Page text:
Tip 8 - Clean your lens. Since phones are in your pocket or purse most of the time, they collect gunk and dust around the lens. Blow on the lens first. Use a cotton cloth or any camera lens cloth to wipe off any debris.
Tip 9 - Cell phone covers and protective shells. It's best to keep a case on your cell phone. This protects the phone itself. This will protect the camera lens. Without the case the lens over time will become scratched and make poor quality images. Additionally, keep your phone in a soft carrying case. Since phones are in your pocket or purse most of the time, they collect gunk and dust around the lens. Blow on the lens first. Use a cotton cloth or any camera lens cloth to wipe off any debris.
Tip 10 - In most cases, edit later. It is fun to use your camera phone’s inbuilt editing and effects. There are a ton of apps available for smart phones these days. But, still editing pictures later on your computer produces better quality images. When you edit a photo within a camera app, it will automatically downsize the image when you save it. It simply throws away ¾ of the image information. Technology is simply not here yet. If you only need the image small for example for a small web photo that’s ok. But, if you want it bigger or plan to make a print … well you're out of luck. Load your images on your computer and edit them there and always “save as” the edited copy. Leave your originals untouched.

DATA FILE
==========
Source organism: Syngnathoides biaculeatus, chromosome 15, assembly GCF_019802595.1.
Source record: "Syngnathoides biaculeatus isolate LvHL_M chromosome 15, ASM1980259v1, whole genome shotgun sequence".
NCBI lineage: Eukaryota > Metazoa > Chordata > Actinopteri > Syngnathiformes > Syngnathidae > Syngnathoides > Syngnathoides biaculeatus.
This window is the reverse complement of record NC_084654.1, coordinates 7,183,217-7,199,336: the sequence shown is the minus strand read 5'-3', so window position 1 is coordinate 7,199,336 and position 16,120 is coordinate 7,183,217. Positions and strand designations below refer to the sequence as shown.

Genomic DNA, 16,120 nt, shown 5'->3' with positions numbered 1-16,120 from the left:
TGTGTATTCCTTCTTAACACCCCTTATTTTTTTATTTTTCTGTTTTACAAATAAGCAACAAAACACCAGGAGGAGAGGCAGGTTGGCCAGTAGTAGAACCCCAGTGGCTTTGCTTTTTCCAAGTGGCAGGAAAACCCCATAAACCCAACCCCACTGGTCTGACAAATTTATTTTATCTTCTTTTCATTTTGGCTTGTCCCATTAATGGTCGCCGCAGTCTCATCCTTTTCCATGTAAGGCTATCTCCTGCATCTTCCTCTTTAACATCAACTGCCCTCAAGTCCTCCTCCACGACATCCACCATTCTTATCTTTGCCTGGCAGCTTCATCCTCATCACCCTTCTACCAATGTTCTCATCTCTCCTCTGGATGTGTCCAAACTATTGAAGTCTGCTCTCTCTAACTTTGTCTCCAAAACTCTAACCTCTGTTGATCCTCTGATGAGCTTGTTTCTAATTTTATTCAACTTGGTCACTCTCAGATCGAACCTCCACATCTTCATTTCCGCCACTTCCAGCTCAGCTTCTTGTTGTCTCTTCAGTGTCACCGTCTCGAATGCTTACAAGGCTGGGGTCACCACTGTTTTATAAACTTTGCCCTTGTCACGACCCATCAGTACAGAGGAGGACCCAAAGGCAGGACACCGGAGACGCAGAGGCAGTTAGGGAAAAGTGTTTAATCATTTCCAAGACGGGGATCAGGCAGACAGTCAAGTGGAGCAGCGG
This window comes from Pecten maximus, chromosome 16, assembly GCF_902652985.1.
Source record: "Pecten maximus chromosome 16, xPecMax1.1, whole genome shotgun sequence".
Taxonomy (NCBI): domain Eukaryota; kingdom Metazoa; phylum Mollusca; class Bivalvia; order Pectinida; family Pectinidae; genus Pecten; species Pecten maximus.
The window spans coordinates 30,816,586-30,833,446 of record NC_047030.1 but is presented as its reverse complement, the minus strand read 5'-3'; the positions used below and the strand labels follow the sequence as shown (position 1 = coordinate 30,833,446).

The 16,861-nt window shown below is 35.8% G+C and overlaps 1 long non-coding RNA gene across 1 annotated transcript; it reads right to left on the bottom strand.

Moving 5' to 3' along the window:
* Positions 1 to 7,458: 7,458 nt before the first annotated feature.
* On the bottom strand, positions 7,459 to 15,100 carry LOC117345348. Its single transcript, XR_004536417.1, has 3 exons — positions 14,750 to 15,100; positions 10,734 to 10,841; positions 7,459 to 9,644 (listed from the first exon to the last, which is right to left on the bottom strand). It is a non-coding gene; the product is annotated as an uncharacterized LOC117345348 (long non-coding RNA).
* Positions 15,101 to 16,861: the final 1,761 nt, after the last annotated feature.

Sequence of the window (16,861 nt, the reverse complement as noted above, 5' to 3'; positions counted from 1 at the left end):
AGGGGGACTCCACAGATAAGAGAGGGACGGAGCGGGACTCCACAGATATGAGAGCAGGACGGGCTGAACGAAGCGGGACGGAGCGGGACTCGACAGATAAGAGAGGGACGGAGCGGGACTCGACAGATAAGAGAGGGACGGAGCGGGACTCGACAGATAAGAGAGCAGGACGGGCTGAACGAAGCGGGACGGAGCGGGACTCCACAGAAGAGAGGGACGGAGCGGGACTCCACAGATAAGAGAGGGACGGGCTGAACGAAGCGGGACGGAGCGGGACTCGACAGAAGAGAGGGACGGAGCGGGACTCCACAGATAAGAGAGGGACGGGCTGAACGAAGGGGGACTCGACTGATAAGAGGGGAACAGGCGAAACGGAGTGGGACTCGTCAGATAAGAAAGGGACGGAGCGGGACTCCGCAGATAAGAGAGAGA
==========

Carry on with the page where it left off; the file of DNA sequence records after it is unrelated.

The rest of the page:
Tip 11 - Use the cameras built in image assistant settings. For instance if your phone camera have a macro setting utilize it for close ups. During my tests I have found 3 that should be used. Portrait, macro or flower, and sports. You will end up with a better photo.
Final Thoughts. The most common business question we get about our photography is "What kind of camera do you use?" What does the camera brand have to do with photography? I suppose it is like asking Rembrandt or Picasso what kind of paint brush they used? I hope I have encouraged you to use whatever camera you may have and begin creating personal works of art yourself. Even with your cell phone!
Decide today to make more images with your cell phone. You will become a better photographer because the limitations of the phone will force the creativity to blossom within you. Create one image a day all year long. Open a free Flickr account and upload the photos there for others to see your work. It's fun.
Note: I've been experimenting with making quality prints from cell phones and will cover that at a later date.